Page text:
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Practice What We Teach: Supporting Positive Behavior in Our Schools

by and on May 22, 2017 5:00 AM

Charlie Brown attends a school in which students are instructed explicitly on pro-social skills. There is a behavioral curriculum in place, established, implemented and accepted by all educational staff and supported by parents. When behavioral problems do occur, his school has a system of support in place to address them.

Charlie's younger sister, Sally, attends a different school in which there are no explicit behavioral expectations. Students are not taught what behaviors are expected of them at school. Unlike at her brother’s school, Sally's pro-social, positive behaviors are not recognized.

There is no clear incentive or direct impact for following the rules, which are unclear to begin with.

Which student may be more behaviorally successful? Which student may have better long-term life outcomes? Which school likely has a more welcoming climate, which supports students’ successes rather than relying solely on punishment? What if all schools could routinely teach pro-social skills to support the social and emotional well-being and success of all students?

The primary goal of our educational system is to help children develop academic, social and life skills. Many social and behavioral factors, such as lack of proactive behavior management, can stand in the way of reaching this goal. In fact, managing problematic behaviors can be one of the greatest challenges in both home and school settings.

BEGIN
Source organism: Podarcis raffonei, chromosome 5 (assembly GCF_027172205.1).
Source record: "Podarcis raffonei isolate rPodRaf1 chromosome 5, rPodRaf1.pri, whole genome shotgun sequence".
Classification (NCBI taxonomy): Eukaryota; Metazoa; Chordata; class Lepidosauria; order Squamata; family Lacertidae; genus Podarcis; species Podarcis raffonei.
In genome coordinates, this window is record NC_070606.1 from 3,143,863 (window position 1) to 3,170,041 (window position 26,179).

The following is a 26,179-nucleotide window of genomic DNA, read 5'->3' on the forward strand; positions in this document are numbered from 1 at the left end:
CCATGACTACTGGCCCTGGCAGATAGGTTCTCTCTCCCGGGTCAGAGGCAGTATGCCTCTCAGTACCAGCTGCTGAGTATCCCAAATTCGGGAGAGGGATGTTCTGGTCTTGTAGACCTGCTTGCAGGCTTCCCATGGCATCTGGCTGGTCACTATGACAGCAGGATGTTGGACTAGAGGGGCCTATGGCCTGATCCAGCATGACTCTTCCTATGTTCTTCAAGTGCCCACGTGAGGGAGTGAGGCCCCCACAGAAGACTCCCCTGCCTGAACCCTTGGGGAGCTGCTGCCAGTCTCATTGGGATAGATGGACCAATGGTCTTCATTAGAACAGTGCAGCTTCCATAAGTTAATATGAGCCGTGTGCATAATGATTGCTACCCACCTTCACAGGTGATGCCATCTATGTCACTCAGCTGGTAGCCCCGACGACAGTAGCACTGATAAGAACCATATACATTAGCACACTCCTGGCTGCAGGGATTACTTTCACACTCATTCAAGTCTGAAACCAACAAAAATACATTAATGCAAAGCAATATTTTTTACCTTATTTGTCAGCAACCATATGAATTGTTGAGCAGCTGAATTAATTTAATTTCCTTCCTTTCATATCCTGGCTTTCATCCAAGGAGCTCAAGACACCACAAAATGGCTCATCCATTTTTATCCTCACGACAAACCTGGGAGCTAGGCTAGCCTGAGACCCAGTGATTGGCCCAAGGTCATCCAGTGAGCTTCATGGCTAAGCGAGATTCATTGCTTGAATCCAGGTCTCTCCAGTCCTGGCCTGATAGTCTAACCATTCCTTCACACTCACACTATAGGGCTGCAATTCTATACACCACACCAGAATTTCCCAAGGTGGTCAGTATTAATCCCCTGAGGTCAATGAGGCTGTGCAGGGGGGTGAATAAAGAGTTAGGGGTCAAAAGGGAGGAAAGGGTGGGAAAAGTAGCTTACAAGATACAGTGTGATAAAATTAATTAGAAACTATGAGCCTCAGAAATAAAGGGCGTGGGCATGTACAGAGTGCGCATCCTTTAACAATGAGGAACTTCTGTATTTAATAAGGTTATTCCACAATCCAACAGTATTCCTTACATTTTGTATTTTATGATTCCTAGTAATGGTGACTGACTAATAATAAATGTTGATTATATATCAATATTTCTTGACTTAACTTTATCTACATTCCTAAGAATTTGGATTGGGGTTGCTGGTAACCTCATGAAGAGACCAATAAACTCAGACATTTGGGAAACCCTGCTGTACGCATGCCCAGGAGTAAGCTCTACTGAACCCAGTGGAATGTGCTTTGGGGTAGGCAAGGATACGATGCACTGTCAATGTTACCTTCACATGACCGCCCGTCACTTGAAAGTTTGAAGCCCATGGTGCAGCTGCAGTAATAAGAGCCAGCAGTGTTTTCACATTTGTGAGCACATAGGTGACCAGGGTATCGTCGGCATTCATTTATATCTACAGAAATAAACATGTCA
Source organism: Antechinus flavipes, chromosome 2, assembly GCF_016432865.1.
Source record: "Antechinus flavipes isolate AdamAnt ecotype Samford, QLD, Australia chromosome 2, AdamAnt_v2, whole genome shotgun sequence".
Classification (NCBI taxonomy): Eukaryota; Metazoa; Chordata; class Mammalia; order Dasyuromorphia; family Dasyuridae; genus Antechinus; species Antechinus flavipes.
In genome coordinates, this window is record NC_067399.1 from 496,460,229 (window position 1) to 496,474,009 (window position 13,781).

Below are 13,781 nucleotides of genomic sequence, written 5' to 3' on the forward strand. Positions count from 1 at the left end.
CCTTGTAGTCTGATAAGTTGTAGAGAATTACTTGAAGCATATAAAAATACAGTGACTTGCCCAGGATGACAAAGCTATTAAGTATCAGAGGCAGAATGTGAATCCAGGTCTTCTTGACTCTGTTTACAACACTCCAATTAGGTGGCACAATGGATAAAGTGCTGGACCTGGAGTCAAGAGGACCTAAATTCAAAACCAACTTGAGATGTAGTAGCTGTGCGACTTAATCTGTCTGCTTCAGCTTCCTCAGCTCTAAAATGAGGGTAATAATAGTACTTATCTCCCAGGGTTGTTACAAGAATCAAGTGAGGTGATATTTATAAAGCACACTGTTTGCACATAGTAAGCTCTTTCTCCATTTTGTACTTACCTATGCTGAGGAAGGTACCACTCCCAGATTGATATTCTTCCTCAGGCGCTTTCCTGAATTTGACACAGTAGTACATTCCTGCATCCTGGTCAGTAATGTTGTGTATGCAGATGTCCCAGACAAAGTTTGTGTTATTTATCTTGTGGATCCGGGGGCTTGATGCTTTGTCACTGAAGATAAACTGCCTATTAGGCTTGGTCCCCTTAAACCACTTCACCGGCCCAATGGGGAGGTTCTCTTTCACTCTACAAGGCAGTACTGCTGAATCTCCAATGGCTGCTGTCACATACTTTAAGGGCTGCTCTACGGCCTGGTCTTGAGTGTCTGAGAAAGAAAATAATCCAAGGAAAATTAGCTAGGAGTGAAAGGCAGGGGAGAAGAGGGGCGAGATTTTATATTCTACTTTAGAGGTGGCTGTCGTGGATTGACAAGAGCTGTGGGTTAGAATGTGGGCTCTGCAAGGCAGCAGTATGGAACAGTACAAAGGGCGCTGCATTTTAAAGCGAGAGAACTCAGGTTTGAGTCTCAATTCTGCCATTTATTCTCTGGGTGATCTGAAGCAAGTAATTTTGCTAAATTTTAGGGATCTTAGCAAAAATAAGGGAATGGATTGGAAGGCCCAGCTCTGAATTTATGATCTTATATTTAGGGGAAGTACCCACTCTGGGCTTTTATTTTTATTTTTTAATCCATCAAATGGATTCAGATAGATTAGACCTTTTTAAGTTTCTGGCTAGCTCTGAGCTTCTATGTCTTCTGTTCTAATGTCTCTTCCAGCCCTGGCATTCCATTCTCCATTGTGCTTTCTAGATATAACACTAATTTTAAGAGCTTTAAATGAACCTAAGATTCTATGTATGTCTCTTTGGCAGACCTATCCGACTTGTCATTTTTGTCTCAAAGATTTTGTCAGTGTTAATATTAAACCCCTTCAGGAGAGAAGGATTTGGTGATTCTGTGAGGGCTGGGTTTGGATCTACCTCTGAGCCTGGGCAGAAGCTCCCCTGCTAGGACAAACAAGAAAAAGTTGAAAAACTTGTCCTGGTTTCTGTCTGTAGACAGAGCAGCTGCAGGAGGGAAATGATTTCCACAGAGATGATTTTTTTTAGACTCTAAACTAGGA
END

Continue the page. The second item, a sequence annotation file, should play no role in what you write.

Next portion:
In schools, valuable instructional time can be lost due to disruptive and aggressive behaviors, which are the most common reasons for office disciplinary referrals, suspensions and expulsions. Behavioral difficulties can impact a child in the home setting, too. Behavior problems at home can negatively affect children’s relationships with their caregivers and siblings, as well as their self-esteem or self-identity.


In both home and school settings, abundant research demonstrates that reactive, punitive and exclusionary methods of handling problem behaviors are ineffective at changing behavior and can have significant long-term negative impacts on children’s mental health and well-being.

These methods are typically reactive rather than proactive, and problem behaviors often re-occur at higher rates and more intense levels.